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I'm finding a hard time trying to proceed with this cryptography problem:

If i'm given such a system of linear equations:

$3x+5y+7z\equiv3 (mod\ 16)$

$x+4y+13z\equiv5 (mod\ 16)$

$2x+7y+3z\equiv4 (mod\ 16)$

How do i go on finding general solutions for $x, y, z$ ?

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  • $\begingroup$ What would you do? $\endgroup$ – Rol Dec 8 '15 at 13:58
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    $\begingroup$ The same way you would work over the reals. Except that instead of dividing an equation (or a row of the matrix) you need to multiply it with the inverse of the coefficient that you want to replace by a $1$. The caveat is that modulo sixteen the even numbers don't have inverses, so you can only multiply by the inverse of an odd numbers. If the determinant is an odd number, you will do just fine. Also, after each step reduce all the matrix entries modulo 16. $\endgroup$ – Jyrki Lahtonen Dec 8 '15 at 14:00
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    $\begingroup$ See here for an example modulo 29. That is a prime number, so it was all plain sailing as long as I never tried to divide by 29. After all iin that field 29=0. Here it is a bit more complicated because 16 is not a prime. That means that success is not guaranteed (unless the determinant is odd, but here that is the case and you should be fine). $\endgroup$ – Jyrki Lahtonen Dec 8 '15 at 14:03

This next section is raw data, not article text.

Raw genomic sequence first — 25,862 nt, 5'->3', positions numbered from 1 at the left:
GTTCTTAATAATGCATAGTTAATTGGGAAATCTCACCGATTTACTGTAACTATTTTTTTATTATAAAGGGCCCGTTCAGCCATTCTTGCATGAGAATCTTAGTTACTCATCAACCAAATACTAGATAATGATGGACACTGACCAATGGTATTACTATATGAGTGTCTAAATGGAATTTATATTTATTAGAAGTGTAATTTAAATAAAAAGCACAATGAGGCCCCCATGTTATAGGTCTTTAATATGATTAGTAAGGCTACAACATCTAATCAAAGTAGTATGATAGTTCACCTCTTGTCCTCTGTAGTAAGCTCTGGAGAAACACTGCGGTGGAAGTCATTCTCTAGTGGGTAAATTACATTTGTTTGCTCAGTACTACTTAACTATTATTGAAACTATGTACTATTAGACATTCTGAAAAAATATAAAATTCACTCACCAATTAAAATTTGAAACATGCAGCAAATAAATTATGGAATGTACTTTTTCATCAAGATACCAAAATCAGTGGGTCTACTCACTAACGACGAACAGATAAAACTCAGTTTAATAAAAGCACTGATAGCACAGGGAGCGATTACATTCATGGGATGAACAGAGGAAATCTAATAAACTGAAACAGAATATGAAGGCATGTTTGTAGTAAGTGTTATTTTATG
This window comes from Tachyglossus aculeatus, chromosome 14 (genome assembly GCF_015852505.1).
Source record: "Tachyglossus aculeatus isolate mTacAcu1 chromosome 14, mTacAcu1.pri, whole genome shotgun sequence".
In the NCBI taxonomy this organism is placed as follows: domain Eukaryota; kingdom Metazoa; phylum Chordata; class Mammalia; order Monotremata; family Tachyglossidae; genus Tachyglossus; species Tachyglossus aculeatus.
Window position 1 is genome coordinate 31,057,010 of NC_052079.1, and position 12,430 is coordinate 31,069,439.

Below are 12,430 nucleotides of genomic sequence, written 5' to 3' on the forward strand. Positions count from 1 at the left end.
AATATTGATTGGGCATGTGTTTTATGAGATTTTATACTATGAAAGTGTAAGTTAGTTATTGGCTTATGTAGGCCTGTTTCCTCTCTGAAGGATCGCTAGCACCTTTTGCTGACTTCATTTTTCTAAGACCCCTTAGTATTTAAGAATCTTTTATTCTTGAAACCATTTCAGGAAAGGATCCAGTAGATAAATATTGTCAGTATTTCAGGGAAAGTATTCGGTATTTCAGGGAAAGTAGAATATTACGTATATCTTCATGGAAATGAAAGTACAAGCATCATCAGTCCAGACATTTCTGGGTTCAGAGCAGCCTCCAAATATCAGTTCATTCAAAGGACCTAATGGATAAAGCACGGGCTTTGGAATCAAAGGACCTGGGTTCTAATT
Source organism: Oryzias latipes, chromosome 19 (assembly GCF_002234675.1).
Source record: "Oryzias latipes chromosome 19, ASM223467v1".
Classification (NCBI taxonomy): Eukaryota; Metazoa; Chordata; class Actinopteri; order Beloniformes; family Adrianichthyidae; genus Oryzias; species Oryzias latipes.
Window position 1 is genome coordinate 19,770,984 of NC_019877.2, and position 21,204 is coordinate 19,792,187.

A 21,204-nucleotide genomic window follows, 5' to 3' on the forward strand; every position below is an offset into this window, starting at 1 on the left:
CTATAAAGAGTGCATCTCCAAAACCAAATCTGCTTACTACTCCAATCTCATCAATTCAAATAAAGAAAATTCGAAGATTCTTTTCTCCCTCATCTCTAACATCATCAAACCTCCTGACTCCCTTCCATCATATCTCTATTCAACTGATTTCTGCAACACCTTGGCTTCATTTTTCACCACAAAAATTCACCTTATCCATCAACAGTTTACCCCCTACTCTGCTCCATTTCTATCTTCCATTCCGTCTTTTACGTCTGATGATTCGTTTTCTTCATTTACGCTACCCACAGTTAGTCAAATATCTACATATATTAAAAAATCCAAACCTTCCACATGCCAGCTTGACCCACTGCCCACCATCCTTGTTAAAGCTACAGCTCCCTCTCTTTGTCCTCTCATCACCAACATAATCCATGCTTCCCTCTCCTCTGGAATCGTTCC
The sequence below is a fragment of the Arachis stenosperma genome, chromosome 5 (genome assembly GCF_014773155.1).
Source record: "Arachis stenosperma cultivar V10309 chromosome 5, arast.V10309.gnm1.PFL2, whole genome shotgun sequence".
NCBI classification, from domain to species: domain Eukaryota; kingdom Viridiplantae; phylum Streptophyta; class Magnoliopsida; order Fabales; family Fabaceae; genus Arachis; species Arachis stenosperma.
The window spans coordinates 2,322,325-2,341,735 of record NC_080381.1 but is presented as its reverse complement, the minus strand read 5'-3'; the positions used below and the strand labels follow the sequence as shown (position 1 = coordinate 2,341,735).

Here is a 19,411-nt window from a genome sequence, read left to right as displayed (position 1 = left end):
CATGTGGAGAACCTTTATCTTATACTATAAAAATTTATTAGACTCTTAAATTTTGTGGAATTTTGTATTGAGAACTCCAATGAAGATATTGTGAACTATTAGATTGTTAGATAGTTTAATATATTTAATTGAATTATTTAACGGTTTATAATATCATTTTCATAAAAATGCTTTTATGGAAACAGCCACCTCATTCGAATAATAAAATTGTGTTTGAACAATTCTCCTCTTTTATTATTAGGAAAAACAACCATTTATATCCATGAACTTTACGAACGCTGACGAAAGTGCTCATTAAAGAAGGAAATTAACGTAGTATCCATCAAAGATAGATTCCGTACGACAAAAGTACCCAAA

• $\begingroup$ @JyrkiLahtonen: The first comment alone is actually a full answer. Why not post it that way? $\endgroup$ – P Vanchinathan Dec 8 '15 at 14:05
  • $\begingroup$ @JyrkiLahtonen Thanks for the simple explanation. Please post it as an answer. $\endgroup$ – Shubham Kanodia Dec 8 '15 at 14:56
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The $2$nd congruence gives $x\equiv -4y-13z+5\pmod{16}$, so you're left with two congruences with two variables:

$$3(-4y-13z+5)+5y+7z\equiv 3\pmod{16}\\2(-4y-13z+5)+7y+3z\equiv 4\pmod{16}$$

$$9y\equiv 36\pmod{16}\\15y+9z\equiv 10\pmod{16}$$

Now divide both sides by $9$ to get $y\equiv 4\pmod{16}$, so $9z\equiv -18\pmod{16}$, so (divide both sides by $9$): $z\equiv -2\equiv 14\pmod{16}$, so $x\equiv 15\pmod{16}$.

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